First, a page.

Canadian Plastics

Pareto problem-solving

In the 20th century, there were two gods of quality assurance: Drs. Edward Deming and Joseph Juran. Everyone knows about Deming, but Juran is often overlooked...although he shouldn't be. Juran focussed on the management approach to quality, but...


September 1, 2009
By Jim Anderton, technical editor

In the 20th century, there were two gods of quality assurance: Drs. Edward Deming and Joseph Juran.

Everyone knows about Deming, but Juran is often overlooked…although he shouldn’t be. Juran focussed on the management approach to quality, but one of his most important contributions was his discovery — or more accurately, rediscovery — of Italian economist Vilfredo Pareto.

An economist? Yes! Juran’s application of Pareto is the origin of the principle that 80 per cent of a problem is created by 20 per cent of the causes. Juran called this principle “the vital few and the useful many”, to remind us not to forget about the other 20 per cent.

Interesting, but why should we care? Well, one application of Pareto’s work is the “Pareto diagram”, a very simple, very powerful tool for tracking down problems. Here’s how it works:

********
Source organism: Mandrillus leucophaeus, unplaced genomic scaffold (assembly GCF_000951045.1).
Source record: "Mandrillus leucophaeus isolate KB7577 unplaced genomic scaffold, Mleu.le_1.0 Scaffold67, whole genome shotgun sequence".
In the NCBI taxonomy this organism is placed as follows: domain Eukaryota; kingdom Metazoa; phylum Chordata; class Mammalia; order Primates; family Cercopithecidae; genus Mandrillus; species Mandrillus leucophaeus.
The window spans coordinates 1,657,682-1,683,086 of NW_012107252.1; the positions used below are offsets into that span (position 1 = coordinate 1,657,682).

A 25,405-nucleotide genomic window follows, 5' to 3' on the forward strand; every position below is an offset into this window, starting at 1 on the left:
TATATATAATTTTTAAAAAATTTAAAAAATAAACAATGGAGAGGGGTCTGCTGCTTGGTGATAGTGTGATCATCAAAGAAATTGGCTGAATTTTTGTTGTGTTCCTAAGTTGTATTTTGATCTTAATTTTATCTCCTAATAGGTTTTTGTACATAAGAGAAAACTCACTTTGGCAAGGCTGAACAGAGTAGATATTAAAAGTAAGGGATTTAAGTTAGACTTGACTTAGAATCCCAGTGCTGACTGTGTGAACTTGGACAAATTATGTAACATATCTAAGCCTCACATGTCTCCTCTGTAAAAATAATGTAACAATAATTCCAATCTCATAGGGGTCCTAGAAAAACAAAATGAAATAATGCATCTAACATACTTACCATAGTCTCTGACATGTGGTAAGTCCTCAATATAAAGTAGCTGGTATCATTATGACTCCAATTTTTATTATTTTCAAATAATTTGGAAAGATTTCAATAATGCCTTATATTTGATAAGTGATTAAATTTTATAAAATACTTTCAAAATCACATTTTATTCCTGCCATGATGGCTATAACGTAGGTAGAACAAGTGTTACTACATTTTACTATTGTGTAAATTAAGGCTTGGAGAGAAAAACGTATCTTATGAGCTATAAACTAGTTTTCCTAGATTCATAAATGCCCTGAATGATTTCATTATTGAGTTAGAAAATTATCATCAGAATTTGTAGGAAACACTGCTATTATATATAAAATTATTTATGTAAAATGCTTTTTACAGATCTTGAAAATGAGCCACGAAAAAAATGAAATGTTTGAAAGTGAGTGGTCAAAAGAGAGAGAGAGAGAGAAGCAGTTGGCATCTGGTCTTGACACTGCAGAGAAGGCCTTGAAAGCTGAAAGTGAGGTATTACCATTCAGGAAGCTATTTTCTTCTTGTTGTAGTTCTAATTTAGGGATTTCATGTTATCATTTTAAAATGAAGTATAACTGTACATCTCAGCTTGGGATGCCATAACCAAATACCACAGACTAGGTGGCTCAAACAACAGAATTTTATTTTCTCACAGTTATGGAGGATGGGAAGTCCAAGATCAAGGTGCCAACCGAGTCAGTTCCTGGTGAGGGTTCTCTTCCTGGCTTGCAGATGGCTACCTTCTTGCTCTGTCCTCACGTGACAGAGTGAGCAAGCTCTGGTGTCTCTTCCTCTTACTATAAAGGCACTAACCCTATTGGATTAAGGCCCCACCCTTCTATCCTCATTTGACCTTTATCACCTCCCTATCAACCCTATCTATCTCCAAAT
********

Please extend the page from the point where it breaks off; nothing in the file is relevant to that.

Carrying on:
1 Classify the different types of non-conformity or failure into groups, then label them, say, “A” through “G”. Put this on the horizontal line of a regular bar chart, spreadsheet or paper.

2 On the vertical axis, put dollar cost of non-conformities or simply the number of non-conformities. I like both, on separate charts.

3 Collect the data and group it by the type of non-conformity and then assemble the bars of the graph.

Voila

The beauty of the Pareto method is that it’s simple and visual; there’s no massaging the data with mathematics, and no ambiguity about the hot problems. Another bonus is that non-technical personnel can draw it up…as long as the initial classification of the failure types is established; the rest is just counting the non-conformities. It can be as simple as making a series of labelled boxes and having inspectors put the bad parts in each box. Each box’s contents make a bar of the chart.

And there’s another, hidden benefit: you don’t have to use it for production only! You choose the failure classifications; it could be order entry mistakes, missed phone calls, or the amount of toilet paper used in each washroom, but the principles are the same.

It’s faster to do it than explain it, so go ahead and make a Pareto chart and play with the values, especially the failure classification types. You may surprise yourself! CPL